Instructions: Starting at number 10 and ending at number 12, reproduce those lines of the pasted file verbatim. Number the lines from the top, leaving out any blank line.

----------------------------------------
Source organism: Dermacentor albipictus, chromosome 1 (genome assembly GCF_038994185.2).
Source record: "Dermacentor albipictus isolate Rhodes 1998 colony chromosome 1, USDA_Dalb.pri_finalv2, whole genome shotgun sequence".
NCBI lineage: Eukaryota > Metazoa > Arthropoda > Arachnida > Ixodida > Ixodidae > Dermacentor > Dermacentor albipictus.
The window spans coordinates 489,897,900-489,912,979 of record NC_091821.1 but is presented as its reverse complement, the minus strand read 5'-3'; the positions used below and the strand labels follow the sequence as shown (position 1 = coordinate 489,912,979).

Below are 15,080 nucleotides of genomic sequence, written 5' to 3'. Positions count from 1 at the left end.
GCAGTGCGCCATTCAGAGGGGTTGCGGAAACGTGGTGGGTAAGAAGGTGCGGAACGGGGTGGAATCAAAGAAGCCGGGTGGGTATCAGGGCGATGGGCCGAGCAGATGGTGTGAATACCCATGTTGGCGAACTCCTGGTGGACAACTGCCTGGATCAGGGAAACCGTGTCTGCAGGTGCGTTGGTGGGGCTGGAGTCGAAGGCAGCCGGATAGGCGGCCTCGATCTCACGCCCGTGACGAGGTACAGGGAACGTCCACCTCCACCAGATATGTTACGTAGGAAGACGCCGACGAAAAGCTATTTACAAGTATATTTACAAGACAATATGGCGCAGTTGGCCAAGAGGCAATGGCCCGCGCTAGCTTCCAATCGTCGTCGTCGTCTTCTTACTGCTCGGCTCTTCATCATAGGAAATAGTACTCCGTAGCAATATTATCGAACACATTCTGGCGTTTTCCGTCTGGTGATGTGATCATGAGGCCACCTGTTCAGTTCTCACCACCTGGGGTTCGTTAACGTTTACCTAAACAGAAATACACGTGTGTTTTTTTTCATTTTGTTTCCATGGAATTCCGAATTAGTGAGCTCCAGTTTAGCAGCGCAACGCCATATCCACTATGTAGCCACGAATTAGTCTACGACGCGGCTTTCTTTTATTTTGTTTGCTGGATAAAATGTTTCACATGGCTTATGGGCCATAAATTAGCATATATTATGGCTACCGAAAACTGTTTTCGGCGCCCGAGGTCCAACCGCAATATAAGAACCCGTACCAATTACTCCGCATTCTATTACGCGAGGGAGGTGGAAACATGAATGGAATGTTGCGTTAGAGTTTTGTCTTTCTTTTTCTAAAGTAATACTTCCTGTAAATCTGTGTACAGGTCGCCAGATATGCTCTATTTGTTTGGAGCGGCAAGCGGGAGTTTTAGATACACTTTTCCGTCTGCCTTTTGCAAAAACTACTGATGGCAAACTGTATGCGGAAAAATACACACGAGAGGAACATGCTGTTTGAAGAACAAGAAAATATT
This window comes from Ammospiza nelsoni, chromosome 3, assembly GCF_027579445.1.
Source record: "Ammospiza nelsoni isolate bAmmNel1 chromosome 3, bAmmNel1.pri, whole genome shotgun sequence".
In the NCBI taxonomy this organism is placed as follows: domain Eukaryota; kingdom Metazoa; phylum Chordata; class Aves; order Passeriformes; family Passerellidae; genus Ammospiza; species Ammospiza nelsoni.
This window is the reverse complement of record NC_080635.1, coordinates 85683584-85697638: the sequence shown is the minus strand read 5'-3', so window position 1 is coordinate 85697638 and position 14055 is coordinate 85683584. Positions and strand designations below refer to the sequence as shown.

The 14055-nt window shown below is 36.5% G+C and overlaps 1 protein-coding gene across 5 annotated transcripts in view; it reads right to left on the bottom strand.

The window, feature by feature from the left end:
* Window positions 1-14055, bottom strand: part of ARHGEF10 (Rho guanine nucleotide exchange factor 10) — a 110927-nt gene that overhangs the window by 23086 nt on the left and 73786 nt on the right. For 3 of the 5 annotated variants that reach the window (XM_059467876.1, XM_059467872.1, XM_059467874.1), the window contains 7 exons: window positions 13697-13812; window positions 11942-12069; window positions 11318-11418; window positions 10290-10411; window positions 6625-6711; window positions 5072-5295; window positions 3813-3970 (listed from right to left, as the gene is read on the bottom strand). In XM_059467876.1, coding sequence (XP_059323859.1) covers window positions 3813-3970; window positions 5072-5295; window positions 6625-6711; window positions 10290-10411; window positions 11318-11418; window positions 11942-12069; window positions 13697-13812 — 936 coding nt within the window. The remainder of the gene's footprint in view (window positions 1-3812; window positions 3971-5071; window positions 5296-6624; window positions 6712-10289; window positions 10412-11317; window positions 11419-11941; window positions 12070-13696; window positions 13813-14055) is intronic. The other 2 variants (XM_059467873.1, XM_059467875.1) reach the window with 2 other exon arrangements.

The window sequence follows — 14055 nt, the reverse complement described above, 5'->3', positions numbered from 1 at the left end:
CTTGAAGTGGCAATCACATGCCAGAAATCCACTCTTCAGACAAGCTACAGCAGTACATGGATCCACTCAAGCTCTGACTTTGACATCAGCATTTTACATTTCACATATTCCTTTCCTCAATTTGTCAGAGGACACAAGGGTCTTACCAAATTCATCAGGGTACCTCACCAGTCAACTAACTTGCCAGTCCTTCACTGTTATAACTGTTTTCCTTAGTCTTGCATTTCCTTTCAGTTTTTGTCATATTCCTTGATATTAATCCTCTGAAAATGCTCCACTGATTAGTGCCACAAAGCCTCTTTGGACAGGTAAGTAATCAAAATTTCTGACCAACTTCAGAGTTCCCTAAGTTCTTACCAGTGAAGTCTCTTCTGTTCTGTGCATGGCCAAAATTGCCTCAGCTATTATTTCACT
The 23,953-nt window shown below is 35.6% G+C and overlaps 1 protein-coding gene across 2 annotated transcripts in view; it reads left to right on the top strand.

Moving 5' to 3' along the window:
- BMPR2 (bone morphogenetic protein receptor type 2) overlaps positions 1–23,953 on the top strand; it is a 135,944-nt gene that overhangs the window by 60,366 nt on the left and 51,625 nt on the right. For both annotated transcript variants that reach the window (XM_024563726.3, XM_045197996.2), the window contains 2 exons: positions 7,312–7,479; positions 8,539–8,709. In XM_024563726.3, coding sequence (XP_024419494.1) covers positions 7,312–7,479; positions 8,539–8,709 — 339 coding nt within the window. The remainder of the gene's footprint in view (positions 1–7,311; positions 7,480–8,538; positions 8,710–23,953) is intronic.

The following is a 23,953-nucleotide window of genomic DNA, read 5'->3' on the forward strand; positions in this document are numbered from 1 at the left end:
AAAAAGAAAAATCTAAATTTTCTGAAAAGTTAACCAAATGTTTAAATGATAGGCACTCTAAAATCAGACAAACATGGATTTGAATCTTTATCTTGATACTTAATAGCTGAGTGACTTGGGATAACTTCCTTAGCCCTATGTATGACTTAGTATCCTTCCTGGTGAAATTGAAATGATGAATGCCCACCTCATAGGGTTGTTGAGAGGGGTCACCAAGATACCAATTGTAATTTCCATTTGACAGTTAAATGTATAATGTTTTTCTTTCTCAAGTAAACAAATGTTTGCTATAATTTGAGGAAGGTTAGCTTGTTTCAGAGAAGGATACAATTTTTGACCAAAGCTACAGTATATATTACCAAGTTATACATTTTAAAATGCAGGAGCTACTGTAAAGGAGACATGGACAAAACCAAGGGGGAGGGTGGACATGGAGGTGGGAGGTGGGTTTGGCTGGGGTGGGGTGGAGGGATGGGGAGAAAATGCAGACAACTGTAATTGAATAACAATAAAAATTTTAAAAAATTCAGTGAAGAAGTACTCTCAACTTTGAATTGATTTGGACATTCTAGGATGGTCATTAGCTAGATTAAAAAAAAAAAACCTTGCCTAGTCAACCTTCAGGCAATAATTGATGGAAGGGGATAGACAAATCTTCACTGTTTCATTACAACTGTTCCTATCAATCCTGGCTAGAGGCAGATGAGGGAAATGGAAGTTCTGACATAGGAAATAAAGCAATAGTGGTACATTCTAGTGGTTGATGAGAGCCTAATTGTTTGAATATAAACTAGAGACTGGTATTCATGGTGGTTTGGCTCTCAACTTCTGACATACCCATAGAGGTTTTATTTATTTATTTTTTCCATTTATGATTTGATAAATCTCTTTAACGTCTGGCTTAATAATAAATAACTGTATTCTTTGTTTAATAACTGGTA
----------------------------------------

This window is the reverse complement of record NC_080635.1, coordinates 85683584-85697638: the sequence shown is the minus strand read 5'-3', so window position 1 is coordinate 85697638 and position 14055 is coordinate 85683584. Positions and strand designations below refer to the sequence as shown.

The 14055-nt window shown below is 36.5% G+C and overlaps 1 protein-coding gene across 5 annotated transcripts in view; it reads right to left on the bottom strand.

The window, feature by feature from the left end: